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1st Sunday of Advent – Be Prepared!


1st Sunday of Advent Be Prepared“Jesus said to his disciples: ‘As it was in the days of Noah, so it will be at the coming of the Son of Man. In those days before the flood, they were eating and drinking, marrying and giving in marriage, up to the day that Noah entered the ark. They did not know until the flood came and carried them all away. So will it be also at the coming of the Son of Man. Two men will be out in the field; one will be taken, and one will be left. Two women will be grinding at the mill; one will be taken, and one will be left. Therefore, stay awake! For you do not know on which day your Lord will come’” (Matthew 24:37-42).
 
Be prepared. Nearly every young male can give you the source for that citation: the motto of the Boy Scouts, invoked by leaders at the start of every meeting. It wasn’t unusual for the boys to glance around, worrying a little and asking themselves, Prepared for what?
 
Robert Baden-Powell, the British founder of the Boy Scouts, once explained what he meant by that motto. “Prepared for what?” he said. “Why, for any old thing.” Being stranded in the woods with no matches. Noticing someone drowning in the deep end of a pool. The explicit lesson was that if we took time to prepare for most eventualities, then the future wouldn’t be nearly so haphazard, nor be a cause for dread.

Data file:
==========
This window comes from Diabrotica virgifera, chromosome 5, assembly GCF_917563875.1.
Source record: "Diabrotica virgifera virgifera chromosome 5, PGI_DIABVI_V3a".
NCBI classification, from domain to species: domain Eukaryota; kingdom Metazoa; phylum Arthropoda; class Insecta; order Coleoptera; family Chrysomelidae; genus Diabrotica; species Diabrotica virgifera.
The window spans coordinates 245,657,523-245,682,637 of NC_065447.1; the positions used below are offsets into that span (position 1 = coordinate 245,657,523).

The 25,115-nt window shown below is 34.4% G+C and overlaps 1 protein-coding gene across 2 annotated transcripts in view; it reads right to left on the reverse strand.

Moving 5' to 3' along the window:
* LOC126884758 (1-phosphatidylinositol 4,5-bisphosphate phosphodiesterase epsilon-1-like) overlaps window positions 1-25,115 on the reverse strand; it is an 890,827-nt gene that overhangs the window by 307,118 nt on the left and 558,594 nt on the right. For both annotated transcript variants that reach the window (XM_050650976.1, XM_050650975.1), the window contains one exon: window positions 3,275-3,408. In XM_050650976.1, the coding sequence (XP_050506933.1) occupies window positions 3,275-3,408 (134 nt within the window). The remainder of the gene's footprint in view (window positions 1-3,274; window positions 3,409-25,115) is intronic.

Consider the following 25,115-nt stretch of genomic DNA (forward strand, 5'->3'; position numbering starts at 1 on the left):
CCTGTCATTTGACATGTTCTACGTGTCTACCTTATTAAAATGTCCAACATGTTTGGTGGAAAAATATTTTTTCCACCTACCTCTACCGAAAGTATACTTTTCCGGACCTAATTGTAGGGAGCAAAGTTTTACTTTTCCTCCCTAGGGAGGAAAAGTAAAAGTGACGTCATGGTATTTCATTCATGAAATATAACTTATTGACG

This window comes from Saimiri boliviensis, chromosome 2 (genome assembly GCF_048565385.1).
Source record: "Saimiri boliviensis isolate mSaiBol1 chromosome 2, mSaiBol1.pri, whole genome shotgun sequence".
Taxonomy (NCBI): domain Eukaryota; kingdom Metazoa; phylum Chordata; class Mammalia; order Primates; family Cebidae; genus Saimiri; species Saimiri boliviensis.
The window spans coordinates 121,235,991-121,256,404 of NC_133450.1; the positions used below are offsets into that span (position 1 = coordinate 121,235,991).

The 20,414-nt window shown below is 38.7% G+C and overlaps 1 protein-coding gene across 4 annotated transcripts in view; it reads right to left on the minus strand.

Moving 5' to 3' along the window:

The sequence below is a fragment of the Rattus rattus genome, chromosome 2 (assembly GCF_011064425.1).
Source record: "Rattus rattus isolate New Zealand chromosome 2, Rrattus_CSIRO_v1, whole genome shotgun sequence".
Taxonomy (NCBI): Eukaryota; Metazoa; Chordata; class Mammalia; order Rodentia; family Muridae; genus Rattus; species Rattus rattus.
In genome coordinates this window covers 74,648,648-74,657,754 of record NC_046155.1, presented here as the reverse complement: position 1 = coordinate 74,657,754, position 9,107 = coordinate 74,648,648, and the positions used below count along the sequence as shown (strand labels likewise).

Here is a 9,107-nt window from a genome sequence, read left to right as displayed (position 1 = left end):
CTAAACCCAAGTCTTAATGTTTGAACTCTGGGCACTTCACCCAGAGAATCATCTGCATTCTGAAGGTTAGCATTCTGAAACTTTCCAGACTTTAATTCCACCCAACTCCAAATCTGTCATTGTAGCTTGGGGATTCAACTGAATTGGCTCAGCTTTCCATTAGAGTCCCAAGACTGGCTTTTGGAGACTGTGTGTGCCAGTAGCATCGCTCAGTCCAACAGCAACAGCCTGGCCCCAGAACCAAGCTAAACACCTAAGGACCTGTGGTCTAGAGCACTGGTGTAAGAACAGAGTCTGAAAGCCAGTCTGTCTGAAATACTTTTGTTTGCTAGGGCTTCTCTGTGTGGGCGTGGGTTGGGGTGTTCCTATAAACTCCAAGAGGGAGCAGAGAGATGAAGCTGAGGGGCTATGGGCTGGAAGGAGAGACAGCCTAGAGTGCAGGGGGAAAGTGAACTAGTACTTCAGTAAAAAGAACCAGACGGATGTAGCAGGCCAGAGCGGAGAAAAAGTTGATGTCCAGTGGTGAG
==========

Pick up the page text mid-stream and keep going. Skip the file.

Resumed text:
“Advent” means coming, appearance, arrival. In these early days of Advent the focus is on the second coming of Christ, so we begin with eyes on the future, straining to focus on what might be headed this way. This reading is not about the coming of a poor little child; rather, it is about the coming of the end of the world. The imagery is stark, even startling. Two men working in a field. Two women preparing food. Suddenly, in each place, only one is left. Such abruptness is meant to startle us. Our daily actions, those simple pleasures of living—eating, drinking, marrying, as in “the days of Noah”—that make up our everyday lives should never be thought of as comfortably complete.
 
The liturgical year has changed, but the lesson has not. Jesus tells us over and over to be prepared for the end of this age.
 
Today’s stark stories tell us that the Church should be a community of preparation, which means we who are members of the Church should be cultivating a different vision of human goals and of the hope for our lives.
 
– What do you think preparation and watchfulness consist of, and what are we being asked to focus on?
 
Adapted from Word on the Go, a downloadable resource from RENEW International.

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